The Tile Industry Mulls the Impact of Mohawk's Dal-Tile Acquisition
The pairing of Mohawk Industries, one of the nation's preeminent flooring manufacturers, with Dal-Tile, the largest manufacturer, distributor and marketer of ceramic tile in the United States, has in one fell swoop established a formidable industry presence with vast potential to expand the distribution of tile products and allow them to more deeply penetrate the specialty retailer channel.
Each company complements the other in a variety of ways. Dal-Tile brings to the table an established nationwide network of distributors and sales centers, along with a proven expertise in tile design and product development. Mohawk has a well-respected brand name, an extensive transportation system, and marketing and merchandising muscle -- along with considerable financial strength.
"We're very happy with the merger," said Chris Wellborn, Dal-Tile president. "Together with Mohawk, we will be able to cover even more distribution points. And we see ourselves as becoming even more serious competitors to the European tile manufacturers -- particularly in floor tile."
The acquisition, which closed in late March, creates numerous "cross-selling opportunities" between Mohawk and Dal-Tile, Wellborn added.
There are other synergies as well. Dal-Tile has long had an excellent reputation among contractors and builders. A key Mohawk strength has been its ability to penetrate the small dealer/specialty retailer community. That strength among retailers is something that Dal-Tile is setting out to leverage, Wellborn said.
So on paper at least, it would appear that the Mohawk and Dal-Tile combination constitutes the birth of an industry juggernaut. But not all observers have yet been able to draw a bead on the ramifications of Mohawk's Dal-Tile acquisition. Many have adopted a wait-and-see perspective, but most agree that the pairing of the two companies has the potential to exert considerable impact on the market.
"Dal-Tile is the 800-lb. gorilla among U.S. tile producers -- always has been," said Pete Johnson, vice chairman and director of sales & marketing for Summitville Tiles. "The company will continue to be a serious competitor no matter who owns it."
Certainly, Mohawk's market presence and influence will be enhanced by its acquisition of Dal-Tile, said Gray La Fortune, director of the Ceramic Tile Institute of America (CTIOA). And consumer demand for ceramic and stone products could well be stoked by a major industry player with the resources that Mohawk has at its disposal, he added.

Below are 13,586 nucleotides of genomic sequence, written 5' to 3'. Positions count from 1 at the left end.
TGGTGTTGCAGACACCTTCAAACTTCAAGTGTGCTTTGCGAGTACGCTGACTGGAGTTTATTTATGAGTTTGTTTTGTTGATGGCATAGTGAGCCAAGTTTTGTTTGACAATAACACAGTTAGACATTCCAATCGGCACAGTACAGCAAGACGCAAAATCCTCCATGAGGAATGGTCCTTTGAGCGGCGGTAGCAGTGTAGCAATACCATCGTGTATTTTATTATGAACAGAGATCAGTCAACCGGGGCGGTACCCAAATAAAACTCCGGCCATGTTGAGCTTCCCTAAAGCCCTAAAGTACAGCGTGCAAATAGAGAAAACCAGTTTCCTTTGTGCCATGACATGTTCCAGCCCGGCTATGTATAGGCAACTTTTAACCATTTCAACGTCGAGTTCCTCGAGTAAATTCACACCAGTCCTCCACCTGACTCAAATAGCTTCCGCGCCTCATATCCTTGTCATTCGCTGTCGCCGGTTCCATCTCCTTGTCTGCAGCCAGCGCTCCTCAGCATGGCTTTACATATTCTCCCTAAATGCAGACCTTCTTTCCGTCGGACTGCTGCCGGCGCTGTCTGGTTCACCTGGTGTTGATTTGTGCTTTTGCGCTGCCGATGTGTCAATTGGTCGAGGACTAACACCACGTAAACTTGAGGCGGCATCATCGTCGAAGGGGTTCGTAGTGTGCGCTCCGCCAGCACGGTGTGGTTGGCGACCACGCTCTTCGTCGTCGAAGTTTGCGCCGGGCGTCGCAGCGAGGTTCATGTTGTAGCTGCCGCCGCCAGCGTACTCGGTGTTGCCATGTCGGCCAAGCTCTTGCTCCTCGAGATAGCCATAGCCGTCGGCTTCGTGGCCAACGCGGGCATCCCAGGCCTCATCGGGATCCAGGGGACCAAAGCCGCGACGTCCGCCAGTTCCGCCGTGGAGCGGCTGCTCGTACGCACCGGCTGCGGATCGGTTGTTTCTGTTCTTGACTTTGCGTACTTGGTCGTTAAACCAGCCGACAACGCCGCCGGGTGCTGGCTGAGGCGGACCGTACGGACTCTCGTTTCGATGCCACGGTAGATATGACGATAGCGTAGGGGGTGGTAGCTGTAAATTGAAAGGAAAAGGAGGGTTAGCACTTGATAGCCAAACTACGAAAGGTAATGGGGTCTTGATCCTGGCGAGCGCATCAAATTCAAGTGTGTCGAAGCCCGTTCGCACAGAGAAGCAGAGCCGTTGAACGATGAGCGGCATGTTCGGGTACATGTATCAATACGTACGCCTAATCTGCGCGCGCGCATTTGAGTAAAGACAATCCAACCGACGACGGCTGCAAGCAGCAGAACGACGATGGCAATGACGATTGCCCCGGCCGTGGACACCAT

"Mohawk has the horsepower to advertise on a national basis," La Fortune remarked. "They could promote much greater consumer awareness of tile and stone products."
Though Mohawk has expressed its intention to leave in place Dal-Tile's existing structure and management hierarchy, the conjoined forces of the two companies create numerous possibilities for cost savings and greater market penetration for both their hard- and soft-surface products. Some industry observers think it's possible that Mohawk's core products may begin to appear in Dal-Tile warehouses and showrooms.
"I think eventually that will happen," La Fortune said. However he added that, over the near term, it's more likely that Dal-Tile products will be introduced to existing Mohawk customers before Dal-Tile takes on Mohawk product lines.
Like La Fortune, Johnson views Mohawk's Dal-Tile acquisition as another example of established flooring entities outside of the ceramic segment -- such as Shaw, Beaulieu, Witex, and others -- finding ways to get a foothold in the tile business. "To me, the big picture is that the floor covering industry seems to think that there's a great future in ceramic tile," Johnson said. "That bodes well for the future of the tile industry."
Despite the industry's vote of confidence in their product segment, U.S. tile producers still face a raft of challenges. One pressing concern, Johnson said, is competition from producers abroad who already enjoy an 80% import penetration rate in the United States. The pairing of Dal-Tile and Mohawk, he predicted, will do little over the short term to take back market share from foreign tile manufacturers.
Johnson noted that comparatively higher labor costs in the United States, as well as the strength of the U.S. dollar, make it difficult for domestic tile producers to compete with their foreign counterparts. "It's going to be tough sledding for American manufacturers for the foreseeable future," he said.
Like the Americans, European manufacturers are also trying to gauge how Mohawk's acquisition of Dal-Tile will affect their own fortunes.
"In my view, it too early to express opinions about the impact on the U.S. tile market of the acquisition of Dal-Tile by Mohawk," said Donato Grosser, consultant to Assopiastrelle, the Association of Italian Ceramic Tile and Refractory Manufacturers. "Dal-Tile was a good going company before the acquisition with a clear strategy. Mohawk may assist Dal-Tile in improving its profitability by streamlining the distribution system of the company.
"Still, I do not know how this will affect the market."